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Moorish Literature
     

Moorish Literature

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MOORISH LITERATURE
COMPRISING
ROMANTIC BALLADS, TALES OF THE BERBERS, STORIES OF THE KABYLES, FOLK-LORE, AND NATIONAL TRADITIONS
TRANSLATED INTO ENGLISH FOR THE FIRST TIME
Editor, Z. El Bey
WITH A SPECIAL INTRODUCTION BY
RENÉ BASSET, PH.D.
OF THE UNIVERSITY OF FRANCE, AND DIRECTOR OF THE ACADÉMIE D'ALGER

With

Overview

MOORISH LITERATURE
COMPRISING
ROMANTIC BALLADS, TALES OF THE BERBERS, STORIES OF THE KABYLES, FOLK-LORE, AND NATIONAL TRADITIONS
TRANSLATED INTO ENGLISH FOR THE FIRST TIME
Editor, Z. El Bey
WITH A SPECIAL INTRODUCTION BY
RENÉ BASSET, PH.D.
OF THE UNIVERSITY OF FRANCE, AND DIRECTOR OF THE ACADÉMIE D'ALGER

With additional list of famous Noble Moors throughout History.
CONTENTS

MOORISH BALLADS
Fatima's Love
The Braggart Rebuked
The Admiral's Farewell
Moriana and Galvan
The Bereaved Father
The Warden of Molina
The Loves of Boabdil and Vindaraja
The Infanta Sevilla and Peranguelos
Celin's Farewell
Celin's Return
Baza Revisited
Captive Zara
The Jealous King
The Lovers of Antequera
Tarfe's Truce
The Two Moorish Knights
The King's Decision
Almanzar and Bobalias
The Moorish Infanta and Alfonzo Ramos
The Bull-fight of Zulema
The Renegade
The Tower of Gold
The Dirge for Aliatar
The Ship of Zara
Hamete Ali
Zaide's Love
Zaida's Jealousy
Zaida of Toledo
Zaide Rebuked
Zaida's Inconstancy
Zaide's Desolation
Zaida's Lament
Zaida's Curse
The Tournament of Zaide
Zaide's Complaint
Guhala's Love
Azarco of Granada
Azarco Rebuked
Adelifa's Farewell
Azarco's Farewell
Celinda's Courtesy
Gazul's Despondency
Gazul in Love
Celinda's Inconstancy
The Bull-fight
Lovers Reconciled
Call to Arms
Gazul Calumniated
Gazul's Despair
Vengeance of Gazul
Gazul and Albenzaide
Gazul's Arms
The Tournament
Abunemeya's Lament
The Despondent Lover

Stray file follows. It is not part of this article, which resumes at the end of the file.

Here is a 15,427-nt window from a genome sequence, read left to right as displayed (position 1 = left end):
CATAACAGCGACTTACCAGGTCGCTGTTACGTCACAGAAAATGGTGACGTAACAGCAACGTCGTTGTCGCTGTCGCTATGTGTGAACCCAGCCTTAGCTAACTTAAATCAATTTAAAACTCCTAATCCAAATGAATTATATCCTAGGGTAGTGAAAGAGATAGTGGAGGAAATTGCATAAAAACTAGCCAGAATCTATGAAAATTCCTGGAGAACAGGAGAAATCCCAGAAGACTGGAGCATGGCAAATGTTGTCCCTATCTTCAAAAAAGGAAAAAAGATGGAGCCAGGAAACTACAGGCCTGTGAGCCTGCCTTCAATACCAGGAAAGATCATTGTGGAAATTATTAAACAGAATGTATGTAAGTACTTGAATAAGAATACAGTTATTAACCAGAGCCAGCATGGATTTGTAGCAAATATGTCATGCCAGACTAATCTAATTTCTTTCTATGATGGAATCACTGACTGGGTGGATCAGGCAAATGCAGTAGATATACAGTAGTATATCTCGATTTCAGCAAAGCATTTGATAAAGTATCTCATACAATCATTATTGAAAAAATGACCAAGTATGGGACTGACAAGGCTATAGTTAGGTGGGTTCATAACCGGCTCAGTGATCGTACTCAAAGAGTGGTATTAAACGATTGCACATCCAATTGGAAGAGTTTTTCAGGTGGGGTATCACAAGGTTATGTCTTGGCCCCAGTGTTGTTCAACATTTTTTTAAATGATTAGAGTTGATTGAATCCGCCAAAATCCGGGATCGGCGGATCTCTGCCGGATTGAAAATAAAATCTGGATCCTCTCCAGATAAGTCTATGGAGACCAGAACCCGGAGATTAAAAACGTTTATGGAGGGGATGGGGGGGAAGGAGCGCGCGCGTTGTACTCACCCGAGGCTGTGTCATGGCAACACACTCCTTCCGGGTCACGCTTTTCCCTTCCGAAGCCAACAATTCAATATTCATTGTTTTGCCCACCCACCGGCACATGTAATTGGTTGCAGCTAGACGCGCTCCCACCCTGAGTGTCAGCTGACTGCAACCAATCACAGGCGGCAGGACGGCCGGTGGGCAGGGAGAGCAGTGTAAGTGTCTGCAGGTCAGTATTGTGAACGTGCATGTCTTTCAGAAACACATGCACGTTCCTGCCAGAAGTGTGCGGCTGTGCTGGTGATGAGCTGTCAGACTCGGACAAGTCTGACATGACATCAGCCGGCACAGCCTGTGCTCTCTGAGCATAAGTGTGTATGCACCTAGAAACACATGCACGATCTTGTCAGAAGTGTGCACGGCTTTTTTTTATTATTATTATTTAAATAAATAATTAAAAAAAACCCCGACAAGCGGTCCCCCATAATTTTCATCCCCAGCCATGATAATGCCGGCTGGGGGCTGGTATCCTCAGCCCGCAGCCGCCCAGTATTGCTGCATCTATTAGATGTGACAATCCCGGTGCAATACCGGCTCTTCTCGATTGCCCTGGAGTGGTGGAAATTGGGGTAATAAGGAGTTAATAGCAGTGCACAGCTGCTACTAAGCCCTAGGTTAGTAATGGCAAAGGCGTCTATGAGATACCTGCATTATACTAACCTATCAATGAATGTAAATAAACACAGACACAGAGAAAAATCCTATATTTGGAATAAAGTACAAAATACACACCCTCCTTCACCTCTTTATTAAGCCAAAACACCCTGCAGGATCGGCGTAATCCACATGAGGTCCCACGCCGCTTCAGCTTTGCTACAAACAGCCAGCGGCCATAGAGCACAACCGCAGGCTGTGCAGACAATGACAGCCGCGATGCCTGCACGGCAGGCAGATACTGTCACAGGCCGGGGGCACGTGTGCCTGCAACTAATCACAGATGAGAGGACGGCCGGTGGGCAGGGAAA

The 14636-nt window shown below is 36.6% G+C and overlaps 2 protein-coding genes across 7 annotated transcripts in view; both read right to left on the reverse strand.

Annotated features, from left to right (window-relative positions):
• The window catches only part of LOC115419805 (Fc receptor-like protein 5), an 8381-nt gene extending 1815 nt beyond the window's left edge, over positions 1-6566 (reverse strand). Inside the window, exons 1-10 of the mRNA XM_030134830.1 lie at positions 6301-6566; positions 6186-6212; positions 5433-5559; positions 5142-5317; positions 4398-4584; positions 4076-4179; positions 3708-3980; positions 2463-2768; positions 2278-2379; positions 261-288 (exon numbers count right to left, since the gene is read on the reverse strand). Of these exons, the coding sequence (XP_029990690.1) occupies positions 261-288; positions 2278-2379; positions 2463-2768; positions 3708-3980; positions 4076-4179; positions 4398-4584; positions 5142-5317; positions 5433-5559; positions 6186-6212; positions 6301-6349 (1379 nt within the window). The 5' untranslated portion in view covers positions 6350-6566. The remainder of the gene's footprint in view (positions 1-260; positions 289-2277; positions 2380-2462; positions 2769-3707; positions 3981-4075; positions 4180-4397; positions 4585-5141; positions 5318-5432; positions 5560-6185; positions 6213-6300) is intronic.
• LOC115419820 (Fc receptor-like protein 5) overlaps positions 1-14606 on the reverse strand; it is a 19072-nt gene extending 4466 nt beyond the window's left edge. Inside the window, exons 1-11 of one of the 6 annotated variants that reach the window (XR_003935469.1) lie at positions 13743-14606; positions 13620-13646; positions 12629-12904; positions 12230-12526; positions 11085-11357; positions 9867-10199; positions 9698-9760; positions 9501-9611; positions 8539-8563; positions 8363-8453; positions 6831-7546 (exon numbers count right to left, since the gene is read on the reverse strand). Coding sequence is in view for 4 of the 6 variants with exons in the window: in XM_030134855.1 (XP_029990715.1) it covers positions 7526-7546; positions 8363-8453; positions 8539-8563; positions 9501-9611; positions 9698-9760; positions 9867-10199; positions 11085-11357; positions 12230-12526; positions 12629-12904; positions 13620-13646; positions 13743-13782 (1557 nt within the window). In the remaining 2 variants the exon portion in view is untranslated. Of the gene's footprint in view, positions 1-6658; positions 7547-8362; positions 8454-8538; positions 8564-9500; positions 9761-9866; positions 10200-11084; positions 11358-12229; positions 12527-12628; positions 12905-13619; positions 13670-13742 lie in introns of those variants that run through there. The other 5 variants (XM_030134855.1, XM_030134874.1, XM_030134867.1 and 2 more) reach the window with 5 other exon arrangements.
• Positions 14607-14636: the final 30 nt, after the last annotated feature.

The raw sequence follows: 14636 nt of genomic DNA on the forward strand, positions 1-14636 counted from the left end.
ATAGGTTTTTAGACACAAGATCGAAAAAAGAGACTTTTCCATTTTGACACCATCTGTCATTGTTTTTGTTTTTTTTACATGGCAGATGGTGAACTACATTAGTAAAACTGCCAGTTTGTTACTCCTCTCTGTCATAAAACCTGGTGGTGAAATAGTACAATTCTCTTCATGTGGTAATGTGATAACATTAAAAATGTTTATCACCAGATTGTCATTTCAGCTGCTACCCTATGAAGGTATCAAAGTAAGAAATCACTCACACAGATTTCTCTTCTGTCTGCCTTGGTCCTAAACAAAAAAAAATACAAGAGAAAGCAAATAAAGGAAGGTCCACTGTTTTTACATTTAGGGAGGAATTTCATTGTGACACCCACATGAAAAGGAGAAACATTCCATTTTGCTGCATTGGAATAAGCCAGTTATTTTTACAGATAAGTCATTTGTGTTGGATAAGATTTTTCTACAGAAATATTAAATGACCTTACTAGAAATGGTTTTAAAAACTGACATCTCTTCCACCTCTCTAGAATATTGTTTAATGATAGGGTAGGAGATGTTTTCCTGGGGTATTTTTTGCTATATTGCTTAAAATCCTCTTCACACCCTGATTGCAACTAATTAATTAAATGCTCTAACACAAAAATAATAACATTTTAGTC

Love and Jealousy
The Captive of Toledo
The Blazon of Abenamar
Woman's Fickleness
King Juan
Abenamar's Jealousy
Adelifa's Jealousy
Funeral of Abenamar
Ballad of Albayaldos
The Night Raid of Reduan
Siege of Jaen
Death of Reduan
The Aged Lover
Fickleness Rebuked
The Galley Slave of Dragut
The Captive's Lament
Strike Sail
The Captive's Escape
The Spaniard of Oran
MOORISH ROMANCES
The Bull-fight of Gazul
The Zegri's Bride
The Bridal of Andalla
Zara's Ear-rings
The Lamentation for Celin
THE STORY OF SIDI BRAHIM OF MASSAT
FIVE BERBER STORIES
Djokhrane and the Jays
The Ogre and the Beautiful Woman
The False Vezir
The Soufi and the Targui
Ahmed el Hilalieu and El Redah
POEMS OF THE MAGHREB
Ali's Answer
In Honor of Lalla
Sayd and Hyzyya
The Aïssaoua in Paris
Song of Fatima
The City Girl and the Country Girl
POPULAR TALES OF THE BERBERS
The Turtle, the Frog, and the Serpent
The Hedgehog, the Jackal, and the Lion
The Stolen Woman
The King, the Arab, and the Monster
The Lion, the Jackal, and the Man
Salomon and the Griffin
Adventure of Sidi Mahomet
The Haunted Garden
The Woman and the Fairy
Hamed ben Ceggad
The Magic Napkin
The Child and the King of the Genii
The Seven Brothers
Half-a-Cock
Strange Meetings
The King and His Family
Beddou
The Language of the Beasts
The Apple of Youth





POPULAR TALES OF THE KABYLES
Ali and Ou Ali
The Infidel Jew
The Sheik's Head
The Wagtail and the Jackal
The Flute-player
The Child
The Monkey and the Fisherman
The Two Friends
The Robber and the Two Pilgrims
The Little Child
The Wren
The Mule, the Jackal, and the Lion
Thadhellala
The Good Man and the Bad One
The Crow and the Child
H'ab Sliman
The King and His Son
Mahomet ben Soltan

The region which extends from the frontiers of Egypt to the Atlantic Ocean, and from the Mediterranean to the Niger, was in ancient times inhabited by a people to whom we give the general name of Berbers, but whom the ancients, particularly those of the Eastern portion, knew under the name of Moors. "They were called Maurisi by the Greeks," said Strabo, "in the first century A.D., and Mauri by the Romans. They are of Lybian origin, and form a powerful and rich nation."1 This name of Moors is applied not only to the descendants of the ancient Lybians and Numidians, who live in the nomad state or in settled abodes, but also to the descendants of the Arabs who, in the eighth century A.D., brought with them Islamism, imposed by the sabre of Ogbah and his successors. Even further was it carried, into Spain, when Berbers and Arabs, reunited under the standard of Moussa and Tarik, added this country to the empire of the Khalifa. In the fifteenth century the Portuguese, in their turn, took the name to the Orient, and gave the name of Moors to the Mussulmans whom they found on the Oriental coast of Africa and in India.
The appellation particularizes, as one may see, three peoples entirely different in origin--the Berbers.

Product Details

BN ID:
2940012898609
Publisher:
Morisco Publishing
Publication date:
06/24/2011
Sold by:
Barnes & Noble
Format:
NOOK Book
Pages:
294
Sales rank:
792,831
File size:
442 KB

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Moorish Literature (Large Print Edition) 4.5 out of 5 based on 0 ratings. 2 reviews.
Anonymous More than 1 year ago
Anonymous More than 1 year ago